# ip addr show dev eno49 2: eno49: <BROADCAST,MULTICAST,UP,LOWER_UP> mtu 1500 qdisc mq portid 0100000000000000000000535634393543 state UP qlen 1000 link/ether 00:17:a4:77:00:44 brd ff:ff:ff:ff:ff:ff inet6 2001:1:1:1443::433/122 scope global valid_lft forever preferred_lft forever inet6 fe80::9345:4602:8d7d:e1dd/64 scope link valid_lft forever preferred_lft forever
Let us validate our configuration by pinging the gateway using
# ping6 -I eno49 2001:1:1:1443::43F ping6: Warning: source address might be selected on device other than eno49. PING 2001:1:1:1443::43F(2001:1:1:1443::43f) from 2001:1:1:1443::432 eno49: 56 data bytes 64 bytes from 2001:1:1:1443::43f: icmp_seq=1 ttl=64 time=30.0 ms 64 bytes from 2001:1:1:1443::43f: icmp_seq=2 ttl=64 time=98.7 ms 64 bytes from 2001:1:1:1443::43f: icmp_seq=3 ttl=64 time=3.05 ms 64 bytes from 2001:1:1:1443::43f: icmp_seq=4 ttl=64 time=47.5 ms ^C --- 2001:1:1:1443::43F ping statistics --- 4 packets transmitted, 4 received, 0% packet loss, time 3003ms rtt min/avg/max/mdev = 3.051/44.847/98.766/34.933 ms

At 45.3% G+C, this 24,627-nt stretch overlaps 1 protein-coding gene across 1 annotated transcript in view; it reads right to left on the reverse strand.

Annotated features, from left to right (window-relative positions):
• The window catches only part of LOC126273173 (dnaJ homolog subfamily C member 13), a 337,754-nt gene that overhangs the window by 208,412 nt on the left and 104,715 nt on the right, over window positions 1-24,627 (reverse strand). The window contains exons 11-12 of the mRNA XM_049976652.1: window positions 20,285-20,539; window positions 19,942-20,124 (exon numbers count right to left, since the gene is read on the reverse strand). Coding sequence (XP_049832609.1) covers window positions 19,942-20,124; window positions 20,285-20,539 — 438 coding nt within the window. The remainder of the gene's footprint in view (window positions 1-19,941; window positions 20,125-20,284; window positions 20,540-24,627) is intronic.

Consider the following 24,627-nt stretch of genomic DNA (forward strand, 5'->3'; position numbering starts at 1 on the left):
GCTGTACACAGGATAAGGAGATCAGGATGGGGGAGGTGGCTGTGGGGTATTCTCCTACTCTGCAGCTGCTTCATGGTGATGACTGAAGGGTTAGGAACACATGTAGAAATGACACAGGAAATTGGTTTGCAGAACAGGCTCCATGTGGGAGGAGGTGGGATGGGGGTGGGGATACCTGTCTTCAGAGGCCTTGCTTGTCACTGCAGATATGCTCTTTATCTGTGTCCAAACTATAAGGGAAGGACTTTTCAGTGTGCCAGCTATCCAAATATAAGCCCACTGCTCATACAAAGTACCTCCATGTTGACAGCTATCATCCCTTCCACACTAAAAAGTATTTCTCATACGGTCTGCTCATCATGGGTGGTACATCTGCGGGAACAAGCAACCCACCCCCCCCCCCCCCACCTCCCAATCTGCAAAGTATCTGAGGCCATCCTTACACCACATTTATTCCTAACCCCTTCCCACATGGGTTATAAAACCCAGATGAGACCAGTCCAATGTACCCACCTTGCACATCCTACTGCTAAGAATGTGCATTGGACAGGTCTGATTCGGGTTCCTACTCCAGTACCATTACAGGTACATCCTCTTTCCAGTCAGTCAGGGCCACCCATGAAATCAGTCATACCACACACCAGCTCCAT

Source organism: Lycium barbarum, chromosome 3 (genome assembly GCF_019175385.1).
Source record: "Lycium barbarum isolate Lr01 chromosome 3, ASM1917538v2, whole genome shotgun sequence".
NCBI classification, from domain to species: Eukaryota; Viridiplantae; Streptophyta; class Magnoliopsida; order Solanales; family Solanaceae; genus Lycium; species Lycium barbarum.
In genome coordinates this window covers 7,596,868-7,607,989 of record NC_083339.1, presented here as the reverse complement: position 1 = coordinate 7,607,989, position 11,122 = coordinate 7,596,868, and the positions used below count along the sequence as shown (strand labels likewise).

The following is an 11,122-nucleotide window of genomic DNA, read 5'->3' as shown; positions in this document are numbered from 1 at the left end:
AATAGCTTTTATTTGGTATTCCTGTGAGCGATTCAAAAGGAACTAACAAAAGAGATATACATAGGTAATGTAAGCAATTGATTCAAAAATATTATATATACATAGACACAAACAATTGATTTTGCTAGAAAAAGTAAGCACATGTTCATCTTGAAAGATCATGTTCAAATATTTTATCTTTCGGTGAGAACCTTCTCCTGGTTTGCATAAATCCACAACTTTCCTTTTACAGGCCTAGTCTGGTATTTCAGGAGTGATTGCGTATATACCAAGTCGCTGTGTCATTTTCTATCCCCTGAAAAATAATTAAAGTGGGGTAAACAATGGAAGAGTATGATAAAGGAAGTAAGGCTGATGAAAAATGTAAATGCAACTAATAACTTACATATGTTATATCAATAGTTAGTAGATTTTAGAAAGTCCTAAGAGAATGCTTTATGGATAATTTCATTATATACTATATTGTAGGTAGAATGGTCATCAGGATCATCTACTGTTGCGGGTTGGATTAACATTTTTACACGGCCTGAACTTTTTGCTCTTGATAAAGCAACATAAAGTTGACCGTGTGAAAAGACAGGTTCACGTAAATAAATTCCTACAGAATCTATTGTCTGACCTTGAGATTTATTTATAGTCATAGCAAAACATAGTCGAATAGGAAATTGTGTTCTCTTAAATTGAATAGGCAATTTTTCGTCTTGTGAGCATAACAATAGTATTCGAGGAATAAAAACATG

Again with the CLI looks like the steps are successful for me.
Modify existing IPv6 configuration
In the below command we are changing the IPv6 address of our interface
2001:1:1:1443::433 to 2001:1:1:1443::434, while the gateway remains the same.
# nmcli con mod eno49 ipv6.addresses "2001:1:1:1443::434/122" gw6 "2001:1:1:1443::43F" # nmcli con mod eno49 ipv6.method manual
# nmcli con down eno49 Connection 'eno49' successfully deactivated (D-Bus activepath:/org/freedesktop/NetworkManager/ActiveConnection/178)
Next bring the the interface
# nmcli con up eno49 Connection successfully activated (D-Bus active path:/org/freedesktop/NetworkManager/ActiveConnection/180)
Validate the new IP address for
# ip addr show dev eno49 2: eno49: <BROADCAST,MULTICAST,UP,LOWER_UP> mtu 1500 qdisc mq portid 0100000000000000000000535634393543 state UP qlen 1000 link/ether 00:17:a4:77:00:44 brd ff:ff:ff:ff:ff:ff inet6 2001:1:1:1443::434/122 scope global valid_lft forever preferred_lft forever inet6 fe80::9345:4602:8d7d:e1dd/64 scope link valid_lft forever preferred_lft forever